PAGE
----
Hurricanes are atmospheric machines that consume heat from the ocean and expel it as extraordinary wind speed. Over the last three days, Irma, Jose, and, to a lesser extent, Katia have been working overtime.
Forecasters use many metrics to describe the severity of a storm—wind speed, sea surface temperature, barometric pressure—but the most dramatic may be the accumulated cyclone energy index (ACE). The calculation is a function of wind speed measurements sampled every six hours. It provides an overall sense of a storm’s power. Tropical Storm Bret, for example, the second named storm of 2017, reached winds of 46 miles per hour and had an ACE of 0.7. Hurricane Harvey hit southeastern Texas as a Category 4 storm on the wind scale, with top winds above 130 mph, and finished with an ACE of 11.1.
Irma, a Category 4 storm expected to make landfall in Florida on Sunday morning, has an ACE of 58.09 so far, according to data from the Tropical Meteorology Project at Colorado State University. The record holder for the Atlantic, according to Phil Klotzbach, research scientist at Colorado State University, is Hurricane Ivan, which scored a 70.4 on the ACE index in September 2004.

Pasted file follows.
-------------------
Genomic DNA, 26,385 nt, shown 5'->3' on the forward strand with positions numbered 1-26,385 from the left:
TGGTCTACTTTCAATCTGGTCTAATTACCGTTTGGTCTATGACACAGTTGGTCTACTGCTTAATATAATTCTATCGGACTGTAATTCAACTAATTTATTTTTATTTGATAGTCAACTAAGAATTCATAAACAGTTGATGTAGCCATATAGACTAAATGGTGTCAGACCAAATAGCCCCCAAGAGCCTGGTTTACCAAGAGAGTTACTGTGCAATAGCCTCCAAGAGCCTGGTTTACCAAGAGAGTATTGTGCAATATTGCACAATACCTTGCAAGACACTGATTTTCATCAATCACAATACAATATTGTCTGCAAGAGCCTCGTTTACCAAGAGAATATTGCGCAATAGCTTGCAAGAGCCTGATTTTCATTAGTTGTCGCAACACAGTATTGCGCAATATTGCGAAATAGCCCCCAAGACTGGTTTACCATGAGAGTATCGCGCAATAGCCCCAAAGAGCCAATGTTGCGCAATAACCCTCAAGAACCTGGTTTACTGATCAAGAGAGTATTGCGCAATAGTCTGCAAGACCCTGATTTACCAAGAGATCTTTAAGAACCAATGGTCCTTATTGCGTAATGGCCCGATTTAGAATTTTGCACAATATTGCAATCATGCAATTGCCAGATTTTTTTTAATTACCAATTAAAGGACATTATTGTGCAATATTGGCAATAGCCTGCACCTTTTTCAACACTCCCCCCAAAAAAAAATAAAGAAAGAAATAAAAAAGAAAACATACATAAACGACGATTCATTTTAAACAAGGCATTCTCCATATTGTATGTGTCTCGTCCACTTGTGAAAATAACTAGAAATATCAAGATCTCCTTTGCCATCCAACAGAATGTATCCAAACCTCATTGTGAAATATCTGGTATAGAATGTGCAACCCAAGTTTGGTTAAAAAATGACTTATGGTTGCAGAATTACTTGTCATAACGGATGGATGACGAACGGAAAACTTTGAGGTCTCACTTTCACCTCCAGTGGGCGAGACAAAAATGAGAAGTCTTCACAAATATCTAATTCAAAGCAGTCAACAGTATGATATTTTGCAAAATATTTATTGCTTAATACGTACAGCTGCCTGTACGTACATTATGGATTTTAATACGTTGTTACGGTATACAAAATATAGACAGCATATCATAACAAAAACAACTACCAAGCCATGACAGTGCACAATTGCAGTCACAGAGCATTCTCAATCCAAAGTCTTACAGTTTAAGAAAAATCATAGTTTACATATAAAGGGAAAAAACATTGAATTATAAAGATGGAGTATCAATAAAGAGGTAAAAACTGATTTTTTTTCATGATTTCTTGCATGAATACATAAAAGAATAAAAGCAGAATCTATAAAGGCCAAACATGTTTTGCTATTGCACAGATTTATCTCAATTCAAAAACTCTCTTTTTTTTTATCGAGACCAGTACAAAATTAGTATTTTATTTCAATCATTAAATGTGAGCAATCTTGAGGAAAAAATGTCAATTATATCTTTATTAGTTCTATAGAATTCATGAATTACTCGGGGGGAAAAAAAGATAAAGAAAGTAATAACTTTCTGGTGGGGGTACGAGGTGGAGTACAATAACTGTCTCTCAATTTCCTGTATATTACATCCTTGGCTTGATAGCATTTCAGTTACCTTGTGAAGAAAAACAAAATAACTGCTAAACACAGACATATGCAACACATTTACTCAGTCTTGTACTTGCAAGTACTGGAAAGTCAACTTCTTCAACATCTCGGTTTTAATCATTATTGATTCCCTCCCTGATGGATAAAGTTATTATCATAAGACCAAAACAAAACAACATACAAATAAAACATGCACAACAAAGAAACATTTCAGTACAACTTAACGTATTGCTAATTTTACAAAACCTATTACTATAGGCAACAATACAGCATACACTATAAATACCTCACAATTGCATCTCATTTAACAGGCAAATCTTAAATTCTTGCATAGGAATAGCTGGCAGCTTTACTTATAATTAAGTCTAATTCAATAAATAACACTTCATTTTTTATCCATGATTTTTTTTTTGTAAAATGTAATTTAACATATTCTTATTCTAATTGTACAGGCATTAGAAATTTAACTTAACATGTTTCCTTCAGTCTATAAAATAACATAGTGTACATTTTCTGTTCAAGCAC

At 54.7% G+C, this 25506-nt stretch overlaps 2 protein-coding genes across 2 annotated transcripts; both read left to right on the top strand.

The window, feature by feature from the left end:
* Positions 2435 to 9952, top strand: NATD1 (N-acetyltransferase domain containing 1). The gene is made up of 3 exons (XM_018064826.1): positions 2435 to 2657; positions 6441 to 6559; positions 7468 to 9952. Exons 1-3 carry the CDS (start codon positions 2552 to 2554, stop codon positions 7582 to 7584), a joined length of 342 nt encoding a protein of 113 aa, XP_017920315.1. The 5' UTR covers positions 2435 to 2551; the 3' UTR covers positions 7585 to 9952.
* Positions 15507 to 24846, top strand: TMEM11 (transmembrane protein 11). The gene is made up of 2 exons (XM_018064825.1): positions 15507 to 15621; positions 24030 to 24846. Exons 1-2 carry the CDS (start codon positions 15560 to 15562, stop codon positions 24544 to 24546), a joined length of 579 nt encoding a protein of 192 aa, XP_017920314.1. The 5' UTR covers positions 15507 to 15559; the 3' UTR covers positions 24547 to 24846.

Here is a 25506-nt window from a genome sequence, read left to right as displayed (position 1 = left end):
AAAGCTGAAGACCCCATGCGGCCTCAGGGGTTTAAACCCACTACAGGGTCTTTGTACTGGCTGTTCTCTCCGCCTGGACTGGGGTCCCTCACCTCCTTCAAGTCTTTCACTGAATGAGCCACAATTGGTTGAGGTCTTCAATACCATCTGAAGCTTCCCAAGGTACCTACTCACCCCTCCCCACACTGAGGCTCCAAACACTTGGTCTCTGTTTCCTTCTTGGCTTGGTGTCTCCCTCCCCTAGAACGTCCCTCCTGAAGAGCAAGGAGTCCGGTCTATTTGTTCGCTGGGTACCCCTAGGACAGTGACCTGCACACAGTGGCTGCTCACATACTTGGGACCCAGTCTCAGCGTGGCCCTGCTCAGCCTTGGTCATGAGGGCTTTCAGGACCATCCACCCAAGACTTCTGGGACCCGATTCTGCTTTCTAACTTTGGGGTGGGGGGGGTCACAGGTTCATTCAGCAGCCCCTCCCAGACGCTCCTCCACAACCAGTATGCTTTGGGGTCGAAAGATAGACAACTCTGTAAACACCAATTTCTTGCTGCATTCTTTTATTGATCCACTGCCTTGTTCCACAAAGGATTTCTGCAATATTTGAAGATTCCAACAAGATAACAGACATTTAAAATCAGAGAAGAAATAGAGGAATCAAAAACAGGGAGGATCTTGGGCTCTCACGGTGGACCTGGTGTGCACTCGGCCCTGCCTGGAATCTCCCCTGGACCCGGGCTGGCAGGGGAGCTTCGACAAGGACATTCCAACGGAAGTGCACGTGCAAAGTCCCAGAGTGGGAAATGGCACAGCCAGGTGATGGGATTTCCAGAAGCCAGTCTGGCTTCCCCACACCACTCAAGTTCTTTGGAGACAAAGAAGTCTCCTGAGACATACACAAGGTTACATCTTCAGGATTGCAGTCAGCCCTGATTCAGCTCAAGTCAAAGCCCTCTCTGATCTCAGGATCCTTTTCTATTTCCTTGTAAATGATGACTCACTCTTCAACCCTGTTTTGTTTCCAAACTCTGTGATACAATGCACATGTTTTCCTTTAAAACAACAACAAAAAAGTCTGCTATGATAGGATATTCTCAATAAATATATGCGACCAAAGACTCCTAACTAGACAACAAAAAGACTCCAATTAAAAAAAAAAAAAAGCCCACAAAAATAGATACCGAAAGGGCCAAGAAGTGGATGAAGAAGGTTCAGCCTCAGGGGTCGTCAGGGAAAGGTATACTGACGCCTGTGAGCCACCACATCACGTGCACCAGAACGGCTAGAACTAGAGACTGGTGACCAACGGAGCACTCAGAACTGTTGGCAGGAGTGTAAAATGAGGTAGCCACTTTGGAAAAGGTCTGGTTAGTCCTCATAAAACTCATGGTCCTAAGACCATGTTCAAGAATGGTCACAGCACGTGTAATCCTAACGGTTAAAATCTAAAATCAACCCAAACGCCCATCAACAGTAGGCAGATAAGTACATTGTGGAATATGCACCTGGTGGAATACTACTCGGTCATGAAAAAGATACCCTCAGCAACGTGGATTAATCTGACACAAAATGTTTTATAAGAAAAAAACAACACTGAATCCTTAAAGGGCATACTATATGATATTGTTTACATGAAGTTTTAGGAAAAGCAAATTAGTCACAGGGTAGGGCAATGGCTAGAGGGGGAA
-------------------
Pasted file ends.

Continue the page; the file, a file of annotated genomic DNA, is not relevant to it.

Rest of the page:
Scientists are increasingly comfortable connecting human-driven climate change to the ocean conditions powering these storms.
The ACE can also track 24-hour totals of cyclone activity. Irma and its two siblings, Jose (Category 4), and Katia (now a tropical depression), made Wednesday and Thursday the fourth- and third-most violent dates in the history of ACE Atlantic-basin record-keeping. Sept. 11, 1961, saw four simultaneous major Atlantic cyclones, Betsy, Carla, Debbie, and Esther—all Category 3 or higher.
Friday broke that almost 56-year-old power record by more than 12 percent.
By Saturday morning, Katia’s index score had fallen as the storm weakened, with Irma and Jose holding power-levels similar to those seen on Friday.